I researched. On a Satanist website I visited (so you wouldn’t have to) they said of necromancy, “only the profoundly initiated, brave and single-minded magician has any chance of success in such a venture, always considered to be extremely dangerous, for not only is a pact with the Devil necessary, but it is thought that the ‘astral corpse’ has an intense desire to live again and could, by absorbing life-energy from living creatures, prolong its life indefinitely, thus, unless he has taken adequate precautions, the magician might be in great danger.”

WHAT???

It goes on: “To evoke the dead the magician needs to obtain the help of powerful spirits, both for his own protection and to compel the corpse or ghost to submit to his will.”

WHAT???

This is the subject of a YA book for sale at your local bookstore.

It gets worse. Demonology is defined by Webster as “the study of demons or evil spirits.” This one is touted online as a field of professional (sometimes even scientific) study, right along with all the other -ologys. Want your kids studying demons?

If so, you can find resources in the YA section at your local bookstore.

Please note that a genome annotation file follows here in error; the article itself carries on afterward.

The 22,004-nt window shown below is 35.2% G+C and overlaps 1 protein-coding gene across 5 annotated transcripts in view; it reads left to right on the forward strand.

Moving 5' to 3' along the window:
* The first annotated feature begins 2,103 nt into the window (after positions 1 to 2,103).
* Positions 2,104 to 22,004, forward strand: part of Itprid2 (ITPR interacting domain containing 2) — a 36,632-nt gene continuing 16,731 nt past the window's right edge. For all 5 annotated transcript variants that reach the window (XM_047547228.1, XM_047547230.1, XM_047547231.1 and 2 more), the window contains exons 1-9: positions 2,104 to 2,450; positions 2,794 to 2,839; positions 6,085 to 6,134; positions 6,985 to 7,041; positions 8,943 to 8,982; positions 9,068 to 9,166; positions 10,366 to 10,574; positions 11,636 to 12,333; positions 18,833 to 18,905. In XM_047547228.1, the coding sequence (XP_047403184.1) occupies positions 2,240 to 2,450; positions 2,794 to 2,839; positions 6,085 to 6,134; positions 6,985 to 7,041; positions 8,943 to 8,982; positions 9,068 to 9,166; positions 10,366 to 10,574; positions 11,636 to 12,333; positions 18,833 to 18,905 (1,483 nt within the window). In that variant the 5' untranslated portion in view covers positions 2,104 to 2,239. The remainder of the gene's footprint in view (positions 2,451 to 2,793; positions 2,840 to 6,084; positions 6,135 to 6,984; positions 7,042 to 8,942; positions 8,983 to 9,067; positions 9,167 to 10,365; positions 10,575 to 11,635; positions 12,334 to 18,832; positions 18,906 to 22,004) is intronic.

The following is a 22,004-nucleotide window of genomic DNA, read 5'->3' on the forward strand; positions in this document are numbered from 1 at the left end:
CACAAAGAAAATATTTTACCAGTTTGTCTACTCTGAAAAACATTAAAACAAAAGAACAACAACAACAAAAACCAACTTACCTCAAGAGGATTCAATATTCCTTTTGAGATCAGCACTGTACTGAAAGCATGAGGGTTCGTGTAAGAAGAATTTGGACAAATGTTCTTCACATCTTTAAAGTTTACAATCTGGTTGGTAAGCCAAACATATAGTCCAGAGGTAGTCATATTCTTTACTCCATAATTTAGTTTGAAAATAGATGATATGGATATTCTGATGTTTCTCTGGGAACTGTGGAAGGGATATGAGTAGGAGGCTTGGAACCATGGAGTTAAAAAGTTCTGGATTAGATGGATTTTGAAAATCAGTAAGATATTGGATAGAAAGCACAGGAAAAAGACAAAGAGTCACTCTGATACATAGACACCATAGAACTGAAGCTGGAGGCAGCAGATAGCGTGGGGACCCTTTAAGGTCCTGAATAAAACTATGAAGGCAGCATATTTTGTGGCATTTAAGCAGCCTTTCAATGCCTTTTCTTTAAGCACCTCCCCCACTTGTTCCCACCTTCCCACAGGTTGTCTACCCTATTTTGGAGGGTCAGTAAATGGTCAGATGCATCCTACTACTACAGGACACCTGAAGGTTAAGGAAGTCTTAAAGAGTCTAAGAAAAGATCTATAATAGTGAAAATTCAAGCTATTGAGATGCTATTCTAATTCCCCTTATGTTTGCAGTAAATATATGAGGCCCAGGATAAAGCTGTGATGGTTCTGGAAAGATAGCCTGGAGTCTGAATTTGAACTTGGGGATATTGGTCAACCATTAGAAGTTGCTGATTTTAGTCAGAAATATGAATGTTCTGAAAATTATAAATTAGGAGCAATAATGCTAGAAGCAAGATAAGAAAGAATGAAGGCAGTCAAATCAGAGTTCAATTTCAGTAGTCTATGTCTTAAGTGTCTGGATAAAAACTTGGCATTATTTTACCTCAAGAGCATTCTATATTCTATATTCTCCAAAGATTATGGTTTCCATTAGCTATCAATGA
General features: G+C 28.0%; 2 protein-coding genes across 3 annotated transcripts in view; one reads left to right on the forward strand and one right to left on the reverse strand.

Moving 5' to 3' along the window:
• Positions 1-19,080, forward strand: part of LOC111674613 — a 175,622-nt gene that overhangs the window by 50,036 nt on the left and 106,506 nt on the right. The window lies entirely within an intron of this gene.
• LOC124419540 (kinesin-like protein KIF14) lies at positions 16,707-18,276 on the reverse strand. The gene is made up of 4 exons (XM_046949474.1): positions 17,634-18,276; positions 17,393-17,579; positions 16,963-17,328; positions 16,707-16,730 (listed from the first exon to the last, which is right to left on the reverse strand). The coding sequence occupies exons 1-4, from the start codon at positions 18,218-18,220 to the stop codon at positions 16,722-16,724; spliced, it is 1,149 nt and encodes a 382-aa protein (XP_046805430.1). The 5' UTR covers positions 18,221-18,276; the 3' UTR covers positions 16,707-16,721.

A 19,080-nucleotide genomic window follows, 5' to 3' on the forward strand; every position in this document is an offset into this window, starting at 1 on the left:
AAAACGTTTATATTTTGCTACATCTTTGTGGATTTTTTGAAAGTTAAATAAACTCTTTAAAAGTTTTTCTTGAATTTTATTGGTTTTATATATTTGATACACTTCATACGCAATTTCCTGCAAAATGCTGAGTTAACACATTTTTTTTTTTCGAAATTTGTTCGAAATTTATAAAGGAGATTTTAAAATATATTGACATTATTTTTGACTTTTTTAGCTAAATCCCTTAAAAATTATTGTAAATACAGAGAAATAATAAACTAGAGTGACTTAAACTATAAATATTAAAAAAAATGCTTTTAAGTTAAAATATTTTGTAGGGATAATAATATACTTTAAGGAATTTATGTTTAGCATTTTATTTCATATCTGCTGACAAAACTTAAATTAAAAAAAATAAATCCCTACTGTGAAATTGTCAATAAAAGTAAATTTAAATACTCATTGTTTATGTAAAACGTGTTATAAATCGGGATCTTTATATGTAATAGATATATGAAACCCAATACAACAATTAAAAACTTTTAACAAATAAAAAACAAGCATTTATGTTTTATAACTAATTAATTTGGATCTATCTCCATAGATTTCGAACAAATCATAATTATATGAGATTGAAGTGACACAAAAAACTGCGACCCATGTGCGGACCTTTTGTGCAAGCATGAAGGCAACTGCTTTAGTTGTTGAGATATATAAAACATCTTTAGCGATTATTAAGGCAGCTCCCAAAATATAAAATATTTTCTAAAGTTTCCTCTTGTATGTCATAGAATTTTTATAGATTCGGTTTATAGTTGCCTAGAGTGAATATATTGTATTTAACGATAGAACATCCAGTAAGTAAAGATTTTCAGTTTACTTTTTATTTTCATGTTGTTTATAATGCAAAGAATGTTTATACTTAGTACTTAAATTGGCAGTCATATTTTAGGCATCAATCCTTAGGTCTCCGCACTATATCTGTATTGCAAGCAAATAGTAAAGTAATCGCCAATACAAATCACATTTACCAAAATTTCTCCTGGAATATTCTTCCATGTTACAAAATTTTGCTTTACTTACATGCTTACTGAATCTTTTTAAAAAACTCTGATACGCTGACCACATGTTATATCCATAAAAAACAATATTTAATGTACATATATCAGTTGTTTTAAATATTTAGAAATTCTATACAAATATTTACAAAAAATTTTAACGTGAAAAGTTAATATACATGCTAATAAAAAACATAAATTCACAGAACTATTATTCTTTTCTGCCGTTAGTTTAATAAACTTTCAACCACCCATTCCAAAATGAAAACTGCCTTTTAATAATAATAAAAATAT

Okay, let’s refocus. I’m not writing this to crusade against these books, or even against witchcraft. I know full well that God is in control. He doesn’t need my help to handle this stuff.

Having said that, I want to pose a question to all of my fellow authors, artists, parents, and Christians in general: what are we going to do about it?

Again, I don’t want a crusade. They don’t work unless you happen to live in the Old Testament. However, I am advocating a much larger mission.

I want to take back the entertainment industry for Christ.

Not long ago, the church led the entertainment industry. We commissioned famous artists like Rembrandt to paint Bible stories. We hired legendary composers to write glorious music to honor God and share the Bible through pieces like Mendelssohn’s Elijah and Handel’s Messiah. Even a good chunk of the literature produced used to directly correlate with the Bible. Shakespeare himself used and referenced scriptures so much so that one scholar (Thomas Carter) said “no writer has assimilated the thoughts and reproduced the words of Holy Scripture more copiously than Shakespeare.”